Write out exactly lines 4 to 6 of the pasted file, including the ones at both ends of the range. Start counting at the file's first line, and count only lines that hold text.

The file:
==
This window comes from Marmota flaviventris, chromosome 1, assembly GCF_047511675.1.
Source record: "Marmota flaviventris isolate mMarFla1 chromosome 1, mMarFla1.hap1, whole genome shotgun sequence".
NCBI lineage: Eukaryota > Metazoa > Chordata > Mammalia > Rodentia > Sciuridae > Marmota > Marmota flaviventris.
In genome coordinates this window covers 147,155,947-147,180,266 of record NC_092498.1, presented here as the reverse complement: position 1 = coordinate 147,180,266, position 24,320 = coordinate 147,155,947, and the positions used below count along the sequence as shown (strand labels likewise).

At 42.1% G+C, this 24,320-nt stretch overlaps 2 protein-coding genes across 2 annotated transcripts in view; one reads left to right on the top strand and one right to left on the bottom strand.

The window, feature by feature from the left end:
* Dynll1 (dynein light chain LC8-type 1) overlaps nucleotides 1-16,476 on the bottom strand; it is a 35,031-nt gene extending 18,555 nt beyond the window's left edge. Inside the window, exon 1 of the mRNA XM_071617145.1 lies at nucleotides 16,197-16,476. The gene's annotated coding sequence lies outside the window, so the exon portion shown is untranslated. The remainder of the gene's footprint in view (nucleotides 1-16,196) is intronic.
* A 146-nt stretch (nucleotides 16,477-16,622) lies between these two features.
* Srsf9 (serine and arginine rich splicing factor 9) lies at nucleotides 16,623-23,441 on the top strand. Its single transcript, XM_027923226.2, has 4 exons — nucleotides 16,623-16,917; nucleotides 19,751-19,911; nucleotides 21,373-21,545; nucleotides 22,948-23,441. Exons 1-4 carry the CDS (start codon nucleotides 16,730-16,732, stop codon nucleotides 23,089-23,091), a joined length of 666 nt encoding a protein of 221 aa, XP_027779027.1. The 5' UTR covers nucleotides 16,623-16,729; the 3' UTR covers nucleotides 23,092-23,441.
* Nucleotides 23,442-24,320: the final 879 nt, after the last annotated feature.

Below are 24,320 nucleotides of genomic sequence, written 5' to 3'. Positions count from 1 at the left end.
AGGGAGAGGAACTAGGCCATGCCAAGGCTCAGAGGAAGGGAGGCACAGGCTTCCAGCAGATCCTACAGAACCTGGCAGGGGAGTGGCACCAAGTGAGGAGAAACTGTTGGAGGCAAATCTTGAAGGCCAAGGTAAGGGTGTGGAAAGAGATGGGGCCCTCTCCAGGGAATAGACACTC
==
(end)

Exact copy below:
In genome coordinates this window covers 147,155,947-147,180,266 of record NC_092498.1, presented here as the reverse complement: position 1 = coordinate 147,180,266, position 24,320 = coordinate 147,155,947, and the positions used below count along the sequence as shown (strand labels likewise).

At 42.1% G+C, this 24,320-nt stretch overlaps 2 protein-coding genes across 2 annotated transcripts in view; one reads left to right on the top strand and one right to left on the bottom strand.

The window, feature by feature from the left end: